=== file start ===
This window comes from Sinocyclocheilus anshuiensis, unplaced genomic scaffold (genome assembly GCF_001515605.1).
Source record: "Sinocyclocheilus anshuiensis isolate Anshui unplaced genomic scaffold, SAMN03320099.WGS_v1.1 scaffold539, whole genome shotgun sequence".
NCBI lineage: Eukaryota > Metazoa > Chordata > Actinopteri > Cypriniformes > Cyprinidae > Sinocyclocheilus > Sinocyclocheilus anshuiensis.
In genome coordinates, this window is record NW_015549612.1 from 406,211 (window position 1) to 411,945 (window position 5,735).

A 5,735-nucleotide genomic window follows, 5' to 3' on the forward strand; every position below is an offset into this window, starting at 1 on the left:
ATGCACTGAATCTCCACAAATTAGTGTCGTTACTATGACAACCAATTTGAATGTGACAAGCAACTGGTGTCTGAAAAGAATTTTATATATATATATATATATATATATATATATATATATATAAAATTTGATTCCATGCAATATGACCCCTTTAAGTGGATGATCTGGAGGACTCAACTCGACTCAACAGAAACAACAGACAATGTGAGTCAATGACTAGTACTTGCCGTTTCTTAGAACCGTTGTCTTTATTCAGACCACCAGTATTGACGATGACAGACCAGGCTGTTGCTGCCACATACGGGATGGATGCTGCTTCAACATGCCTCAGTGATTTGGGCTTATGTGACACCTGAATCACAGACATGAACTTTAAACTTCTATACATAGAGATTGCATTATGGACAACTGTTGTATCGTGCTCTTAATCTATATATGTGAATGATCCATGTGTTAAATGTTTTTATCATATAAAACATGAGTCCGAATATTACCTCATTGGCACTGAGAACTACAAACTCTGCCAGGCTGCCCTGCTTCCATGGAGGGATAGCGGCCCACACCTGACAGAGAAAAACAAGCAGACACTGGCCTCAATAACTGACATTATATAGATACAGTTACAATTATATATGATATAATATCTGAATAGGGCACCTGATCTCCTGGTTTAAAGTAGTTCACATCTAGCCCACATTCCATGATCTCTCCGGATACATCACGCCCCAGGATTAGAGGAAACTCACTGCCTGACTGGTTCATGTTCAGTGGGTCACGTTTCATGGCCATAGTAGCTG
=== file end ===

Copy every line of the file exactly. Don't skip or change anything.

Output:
This window comes from Sinocyclocheilus anshuiensis, unplaced genomic scaffold (genome assembly GCF_001515605.1).
Source record: "Sinocyclocheilus anshuiensis isolate Anshui unplaced genomic scaffold, SAMN03320099.WGS_v1.1 scaffold539, whole genome shotgun sequence".
NCBI lineage: Eukaryota > Metazoa > Chordata > Actinopteri > Cypriniformes > Cyprinidae > Sinocyclocheilus > Sinocyclocheilus anshuiensis.
In genome coordinates, this window is record NW_015549612.1 from 406,211 (window position 1) to 411,945 (window position 5,735).

A 5,735-nucleotide genomic window follows, 5' to 3' on the forward strand; every position below is an offset into this window, starting at 1 on the left:
ATGCACTGAATCTCCACAAATTAGTGTCGTTACTATGACAACCAATTTGAATGTGACAAGCAACTGGTGTCTGAAAAGAATTTTATATATATATATATATATATATATATATATATATATATAAAATTTGATTCCATGCAATATGACCCCTTTAAGTGGATGATCTGGAGGACTCAACTCGACTCAACAGAAACAACAGACAATGTGAGTCAATGACTAGTACTTGCCGTTTCTTAGAACCGTTGTCTTTATTCAGACCACCAGTATTGACGATGACAGACCAGGCTGTTGCTGCCACATACGGGATGGATGCTGCTTCAACATGCCTCAGTGATTTGGGCTTATGTGACACCTGAATCACAGACATGAACTTTAAACTTCTATACATAGAGATTGCATTATGGACAACTGTTGTATCGTGCTCTTAATCTATATATGTGAATGATCCATGTGTTAAATGTTTTTATCATATAAAACATGAGTCCGAATATTACCTCATTGGCACTGAGAACTACAAACTCTGCCAGGCTGCCCTGCTTCCATGGAGGGATAGCGGCCCACACCTGACAGAGAAAAACAAGCAGACACTGGCCTCAATAACTGACATTATATAGATACAGTTACAATTATATATGATATAATATCTGAATAGGGCACCTGATCTCCTGGTTTAAAGTAGTTCACATCTAGCCCACATTCCATGATCTCTCCGGATACATCACGCCCCAGGATTAGAGGAAACTCACTGCCTGACTGGTTCATGTTCAGTGGGTCACGTTTCATGGCCATAGTAGCTG